The fact that black and white photography is thriving so many years after the advent of colour film is testimony to the impact that this medium can have when trying to capture memorable images. Berlin as a city lends itself to monochrome images and in spite of trying to see how I could use colour to enhance the subject most of the photos I took there recently ended up being processed in black and white. There is no point in using colour unless it adds something significant that cannot be addressed through black and white alone. The scale of that city, the huge monoliths that line the wide streets, the great halls of culture, the wide open spaces and scars of the past also tend towards wide-angle photography. All of the photographs in this post were taken with a Fujifilm XT1 camera and Fujinon f2.8 14mm lens.
Most of the time during the visit the light was not good – overcast skies caused diffuse rather than dramatic lighting and the sun only shone on one day out of the five. This took away a lot of potential for dramatic skies in the outdoor shots but you have to work with what you have. The camera was set to ISO Auto (maximum ISO 6400, default ISO 200 with minimum shutter speed of 1/200). All of the shots were done using aperture priority with the shutter speed set to automatic. This set up is simple, prevents camera shake if subjects are moving, and allows you to concentrate on the subject rather than the camera settings. The photo above was taken while walking back from a day of street photography – it was early evening but to get the starburst effect on the lights the camera was stopped down to f 22 with the default shutter speed of 1/200. This is rather counter-intuitive as it forced the ISO up to 6400 and people always advise you to shoot wide open when it is dark. Sometimes you have to break the rules to get the results you want and the image leapt out of the viewfinder as I framed the shot.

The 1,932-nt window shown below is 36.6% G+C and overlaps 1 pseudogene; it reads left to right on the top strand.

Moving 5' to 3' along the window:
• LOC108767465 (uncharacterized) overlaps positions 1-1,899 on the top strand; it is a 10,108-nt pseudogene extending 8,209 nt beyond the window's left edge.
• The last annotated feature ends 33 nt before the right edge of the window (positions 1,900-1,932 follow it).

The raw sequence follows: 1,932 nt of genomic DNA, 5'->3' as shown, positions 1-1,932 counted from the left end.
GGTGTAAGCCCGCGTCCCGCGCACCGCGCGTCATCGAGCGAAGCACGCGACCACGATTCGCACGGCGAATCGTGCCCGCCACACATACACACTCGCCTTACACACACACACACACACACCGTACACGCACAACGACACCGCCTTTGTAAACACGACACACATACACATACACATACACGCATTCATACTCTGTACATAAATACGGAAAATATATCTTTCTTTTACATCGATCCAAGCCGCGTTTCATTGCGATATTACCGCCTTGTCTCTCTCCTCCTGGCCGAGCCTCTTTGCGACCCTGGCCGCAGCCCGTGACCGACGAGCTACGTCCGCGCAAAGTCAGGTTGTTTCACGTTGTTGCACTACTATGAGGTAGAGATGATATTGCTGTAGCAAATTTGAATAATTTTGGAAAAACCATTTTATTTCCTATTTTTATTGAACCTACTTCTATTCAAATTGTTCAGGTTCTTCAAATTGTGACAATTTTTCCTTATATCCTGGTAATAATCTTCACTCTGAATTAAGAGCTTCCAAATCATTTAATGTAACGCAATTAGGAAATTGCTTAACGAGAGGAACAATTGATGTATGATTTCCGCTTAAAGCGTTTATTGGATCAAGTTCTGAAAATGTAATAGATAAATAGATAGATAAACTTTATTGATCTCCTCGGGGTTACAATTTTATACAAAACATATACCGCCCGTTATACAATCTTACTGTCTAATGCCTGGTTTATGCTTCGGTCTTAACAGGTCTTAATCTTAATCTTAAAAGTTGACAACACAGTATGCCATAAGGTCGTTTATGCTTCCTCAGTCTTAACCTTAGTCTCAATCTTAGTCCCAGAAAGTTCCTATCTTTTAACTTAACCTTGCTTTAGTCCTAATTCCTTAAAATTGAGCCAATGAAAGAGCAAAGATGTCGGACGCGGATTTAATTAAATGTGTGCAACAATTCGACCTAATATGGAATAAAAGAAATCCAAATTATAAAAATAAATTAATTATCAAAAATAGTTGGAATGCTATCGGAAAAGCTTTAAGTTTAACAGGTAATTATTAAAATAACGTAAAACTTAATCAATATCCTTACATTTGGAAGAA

Berlin lends itself to street photography and is generally safe for this as long as you are sensible as for any big city there are some places more edgy than others. I had a run-in with some locals in Mariannenplatz who took exception to me photographing street art near their squat but it was nothing serious and soon resolved by a little discussion. The chaps in the photo above nearly ran me down after I took this photo – the perils of wide-angle photography!
There are many powerful images to be captured – the memorial above is in the Neue Wache on Unter den Linden near Museumsinsel (Museums Island). It is a powerful monument that was dedicated in 1993 as the “Central Memorial of the Federal Republic of Germany for the Victims of War and Dictatorship.” To get the effect above I exposed for the highlights and knelt down to emphasis the subject against the lighter walls.
One of the characteristics of Berlin is that it is full of parallel lines – cobbles marking out the pavement or the grand squares are everywhere. If you have a wide-angle lens you can kneel down and use the converging lines to draw the eye into the photograph as in the photo of the Konzerthaus above and the Berlin Wall below. The three main areas to see the Wall are at Niederkirchnerstrasse (below) where you will find a large section of preserved Wall near the foundations of the Gestapo HQ in Berlin. Part of the site is the Topography of Terror Museum and running parallel to the Wall here is an exhibition on the destruction of Warsaw. Powerful stuff. The best preserved piece of the Wall that we found was at Bernauer Strasse http://www.berliner-mauer-gedenkstaette.de/en/ which has a Berlin Wall memorial and a long section of the Death Strip along with lots of photographs and interpretation panels. For street art on the Wall the best location we found was the East Side gallery at Mühlenstrasse in Friedrichshain-Kreuzberg.
The large museums and cathedrals also offer great opportunities for photography – a few more examples are below with the locations. The next post will be in colour and on the Berlin street art scene (with some suggested locations and a contrast with the street art in London). After this trip I have once again fallen in love with Berlin and one thing I can say for certain – I’ll be back…